Rick Passarelli, Director of Veterans Affairs and Workforce Development

The economic and mental health challenges our veterans face due to this pandemic are distressing, particularly for those leaving military service and entering civilian life. There’s a lot that keeps me up at night worrying about these individuals, but there are also reasons to be hopeful. The 24th graduating class of the Utility Workers Military Assistance Program (UMAP) offers a silver lining. Their story encapsulates the good coming out of the adversity we face today.

The excitement students felt as they embarked on a new career path and hope for a job were dashed when Dawson Technical Institute shut down because of the pandemic in the spring. While the program was closed, several organizations stepped up to provide the students with grocery gift cards to help them support their families, but students were forced to consider other options outside of the program. “That was a scary moment,” said student, Latesia Harrington.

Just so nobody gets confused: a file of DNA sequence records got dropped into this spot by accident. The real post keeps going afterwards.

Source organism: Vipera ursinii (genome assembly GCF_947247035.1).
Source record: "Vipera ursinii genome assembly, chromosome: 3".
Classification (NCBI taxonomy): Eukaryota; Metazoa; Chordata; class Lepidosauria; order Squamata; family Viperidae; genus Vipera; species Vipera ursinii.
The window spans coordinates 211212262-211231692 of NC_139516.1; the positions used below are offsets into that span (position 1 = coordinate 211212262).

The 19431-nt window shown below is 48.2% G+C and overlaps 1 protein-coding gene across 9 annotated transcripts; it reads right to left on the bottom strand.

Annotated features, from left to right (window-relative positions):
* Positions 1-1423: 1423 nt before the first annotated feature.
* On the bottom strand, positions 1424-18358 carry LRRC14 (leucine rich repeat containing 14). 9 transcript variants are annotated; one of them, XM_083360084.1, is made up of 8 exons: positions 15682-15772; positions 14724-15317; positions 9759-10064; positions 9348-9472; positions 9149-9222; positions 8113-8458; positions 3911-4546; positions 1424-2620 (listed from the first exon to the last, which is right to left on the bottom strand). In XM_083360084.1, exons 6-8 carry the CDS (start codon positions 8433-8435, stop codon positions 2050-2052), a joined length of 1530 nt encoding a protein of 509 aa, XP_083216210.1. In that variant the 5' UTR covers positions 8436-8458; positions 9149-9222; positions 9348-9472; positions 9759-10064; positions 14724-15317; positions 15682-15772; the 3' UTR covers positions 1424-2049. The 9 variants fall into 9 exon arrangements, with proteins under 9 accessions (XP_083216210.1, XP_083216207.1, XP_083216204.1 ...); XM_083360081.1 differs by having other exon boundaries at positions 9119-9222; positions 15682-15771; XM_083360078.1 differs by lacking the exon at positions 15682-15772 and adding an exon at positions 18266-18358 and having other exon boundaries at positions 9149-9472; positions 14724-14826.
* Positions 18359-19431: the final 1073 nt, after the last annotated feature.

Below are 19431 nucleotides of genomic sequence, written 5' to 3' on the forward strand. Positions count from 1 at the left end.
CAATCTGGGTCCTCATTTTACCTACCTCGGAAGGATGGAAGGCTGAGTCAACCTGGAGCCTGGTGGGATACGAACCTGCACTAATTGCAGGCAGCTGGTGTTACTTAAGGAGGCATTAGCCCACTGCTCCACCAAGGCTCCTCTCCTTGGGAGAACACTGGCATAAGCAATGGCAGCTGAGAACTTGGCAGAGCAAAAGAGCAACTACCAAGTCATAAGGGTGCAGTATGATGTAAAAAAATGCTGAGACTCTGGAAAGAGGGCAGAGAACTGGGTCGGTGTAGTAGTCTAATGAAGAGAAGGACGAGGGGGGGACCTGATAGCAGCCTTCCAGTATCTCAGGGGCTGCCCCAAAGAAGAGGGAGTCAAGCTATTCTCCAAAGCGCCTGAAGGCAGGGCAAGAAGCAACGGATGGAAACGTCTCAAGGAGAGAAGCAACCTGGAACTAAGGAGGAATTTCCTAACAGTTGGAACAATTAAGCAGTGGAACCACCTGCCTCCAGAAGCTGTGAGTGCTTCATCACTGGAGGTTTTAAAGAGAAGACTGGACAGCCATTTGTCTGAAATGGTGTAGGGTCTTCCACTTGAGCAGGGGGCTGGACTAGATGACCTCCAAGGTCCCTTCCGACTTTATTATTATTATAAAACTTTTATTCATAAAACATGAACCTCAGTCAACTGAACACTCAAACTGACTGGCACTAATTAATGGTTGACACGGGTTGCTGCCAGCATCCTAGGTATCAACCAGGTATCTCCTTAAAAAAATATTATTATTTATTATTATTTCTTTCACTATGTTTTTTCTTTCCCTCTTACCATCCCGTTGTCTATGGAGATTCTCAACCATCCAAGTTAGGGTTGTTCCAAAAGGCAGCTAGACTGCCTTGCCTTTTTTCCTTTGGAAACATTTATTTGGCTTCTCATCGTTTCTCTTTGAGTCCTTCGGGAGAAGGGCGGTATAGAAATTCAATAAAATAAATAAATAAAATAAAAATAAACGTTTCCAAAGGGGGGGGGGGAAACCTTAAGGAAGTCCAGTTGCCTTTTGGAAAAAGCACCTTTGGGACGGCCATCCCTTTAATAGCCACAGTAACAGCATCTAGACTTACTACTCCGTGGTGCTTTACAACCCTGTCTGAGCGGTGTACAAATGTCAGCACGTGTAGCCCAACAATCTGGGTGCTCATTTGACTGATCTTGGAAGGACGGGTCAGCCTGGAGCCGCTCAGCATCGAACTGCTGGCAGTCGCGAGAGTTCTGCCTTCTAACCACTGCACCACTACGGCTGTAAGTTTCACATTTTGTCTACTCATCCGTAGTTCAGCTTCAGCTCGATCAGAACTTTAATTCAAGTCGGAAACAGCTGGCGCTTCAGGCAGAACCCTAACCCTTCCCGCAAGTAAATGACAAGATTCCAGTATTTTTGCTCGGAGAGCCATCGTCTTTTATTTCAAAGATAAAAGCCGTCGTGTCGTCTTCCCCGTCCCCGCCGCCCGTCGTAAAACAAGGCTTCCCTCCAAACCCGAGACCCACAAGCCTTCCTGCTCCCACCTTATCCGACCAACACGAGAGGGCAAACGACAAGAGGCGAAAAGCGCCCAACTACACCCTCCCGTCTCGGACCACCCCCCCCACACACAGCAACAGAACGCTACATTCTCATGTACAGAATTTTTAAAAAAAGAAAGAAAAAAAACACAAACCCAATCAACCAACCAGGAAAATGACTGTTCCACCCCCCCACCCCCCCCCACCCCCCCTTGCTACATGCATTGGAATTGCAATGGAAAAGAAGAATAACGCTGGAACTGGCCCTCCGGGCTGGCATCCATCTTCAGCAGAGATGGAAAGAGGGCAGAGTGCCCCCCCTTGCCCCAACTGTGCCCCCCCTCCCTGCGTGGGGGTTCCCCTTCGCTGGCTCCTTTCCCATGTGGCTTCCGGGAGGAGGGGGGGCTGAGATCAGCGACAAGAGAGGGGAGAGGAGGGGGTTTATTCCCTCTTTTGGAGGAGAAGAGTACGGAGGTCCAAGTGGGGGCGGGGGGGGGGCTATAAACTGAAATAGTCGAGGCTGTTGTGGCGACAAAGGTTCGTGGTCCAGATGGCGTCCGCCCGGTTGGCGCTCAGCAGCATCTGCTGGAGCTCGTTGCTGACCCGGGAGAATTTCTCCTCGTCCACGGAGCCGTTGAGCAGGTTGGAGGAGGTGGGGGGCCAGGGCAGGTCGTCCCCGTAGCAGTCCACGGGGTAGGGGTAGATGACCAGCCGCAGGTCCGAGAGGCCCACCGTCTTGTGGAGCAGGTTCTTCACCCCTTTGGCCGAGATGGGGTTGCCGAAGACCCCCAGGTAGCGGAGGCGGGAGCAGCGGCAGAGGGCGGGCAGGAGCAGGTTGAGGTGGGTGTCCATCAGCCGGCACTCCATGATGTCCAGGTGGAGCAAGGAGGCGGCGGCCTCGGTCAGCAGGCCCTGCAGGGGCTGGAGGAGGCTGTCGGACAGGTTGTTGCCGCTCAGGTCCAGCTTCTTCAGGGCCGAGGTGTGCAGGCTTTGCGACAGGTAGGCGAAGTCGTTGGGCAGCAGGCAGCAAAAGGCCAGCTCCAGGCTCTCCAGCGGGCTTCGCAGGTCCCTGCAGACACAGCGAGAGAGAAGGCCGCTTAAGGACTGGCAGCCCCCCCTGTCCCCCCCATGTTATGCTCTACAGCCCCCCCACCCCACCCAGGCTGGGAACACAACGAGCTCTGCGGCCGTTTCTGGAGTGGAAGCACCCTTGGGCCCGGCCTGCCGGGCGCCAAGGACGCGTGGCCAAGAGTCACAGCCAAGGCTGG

We at UMAP got to work immediately, making our case to the City of Chicago and to Dawson Technical that these students and the program itself should be designated “essential” and allowed to reopen classes. We actually became the first program to open back up across the city. All eyes were on us with regard to protocols for how to move forward beyond our class of students.

According to program instructor, Brian Murray, “It was a challenge especially for the students. You’d have to talk loud, all of the instruction took longer in this environment.” In the end, none of the students left the program and everyone graduated on August 6.

“Some of us could have left the program and looked into other options, but we chose not to,” said Harrington. “We looked at the full scope of things, and knew that there was a career waiting for us. We all stuck it out and it was the right decision!”

Without the essential worker designation we secured, help from community groups along the way and the dedication and determination of our students and instructors, this situation certainly would have ended differently. On August 10 this group of individuals started their careers with Peoples Gas, and a few weeks later our most diverse UMAP cohort yet — including five women — started their UMAP journey. There’s a lot this terrible pandemic has taken away, but while we can, let’s take a moment to celebrate some of the small victories that’s come from it. Congratulations UMAP cohort 24!